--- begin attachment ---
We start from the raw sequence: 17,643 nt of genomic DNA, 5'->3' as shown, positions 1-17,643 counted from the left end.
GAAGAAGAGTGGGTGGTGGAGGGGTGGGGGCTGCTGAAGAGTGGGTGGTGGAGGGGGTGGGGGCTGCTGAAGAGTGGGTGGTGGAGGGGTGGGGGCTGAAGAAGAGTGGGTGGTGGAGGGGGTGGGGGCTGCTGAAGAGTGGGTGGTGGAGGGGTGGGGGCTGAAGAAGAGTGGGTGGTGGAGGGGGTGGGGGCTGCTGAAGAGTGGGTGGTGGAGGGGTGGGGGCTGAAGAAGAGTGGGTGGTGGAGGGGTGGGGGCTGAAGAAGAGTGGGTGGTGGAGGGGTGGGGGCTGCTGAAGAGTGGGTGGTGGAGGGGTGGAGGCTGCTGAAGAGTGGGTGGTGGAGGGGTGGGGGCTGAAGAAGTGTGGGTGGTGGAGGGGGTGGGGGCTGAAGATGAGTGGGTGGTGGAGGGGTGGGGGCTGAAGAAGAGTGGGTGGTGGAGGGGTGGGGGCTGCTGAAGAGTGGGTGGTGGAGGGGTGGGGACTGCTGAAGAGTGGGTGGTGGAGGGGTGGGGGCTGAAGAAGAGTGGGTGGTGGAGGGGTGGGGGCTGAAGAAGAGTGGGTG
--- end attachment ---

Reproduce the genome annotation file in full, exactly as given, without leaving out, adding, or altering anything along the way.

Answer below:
We start from the raw sequence: 17,643 nt of genomic DNA, 5'->3' as shown, positions 1-17,643 counted from the left end.
GAAGAAGAGTGGGTGGTGGAGGGGTGGGGGCTGCTGAAGAGTGGGTGGTGGAGGGGGTGGGGGCTGCTGAAGAGTGGGTGGTGGAGGGGTGGGGGCTGAAGAAGAGTGGGTGGTGGAGGGGGTGGGGGCTGCTGAAGAGTGGGTGGTGGAGGGGTGGGGGCTGAAGAAGAGTGGGTGGTGGAGGGGGTGGGGGCTGCTGAAGAGTGGGTGGTGGAGGGGTGGGGGCTGAAGAAGAGTGGGTGGTGGAGGGGTGGGGGCTGAAGAAGAGTGGGTGGTGGAGGGGTGGGGGCTGCTGAAGAGTGGGTGGTGGAGGGGTGGAGGCTGCTGAAGAGTGGGTGGTGGAGGGGTGGGGGCTGAAGAAGTGTGGGTGGTGGAGGGGGTGGGGGCTGAAGATGAGTGGGTGGTGGAGGGGTGGGGGCTGAAGAAGAGTGGGTGGTGGAGGGGTGGGGGCTGCTGAAGAGTGGGTGGTGGAGGGGTGGGGACTGCTGAAGAGTGGGTGGTGGAGGGGTGGGGGCTGAAGAAGAGTGGGTGGTGGAGGGGTGGGGGCTGAAGAAGAGTGGGTG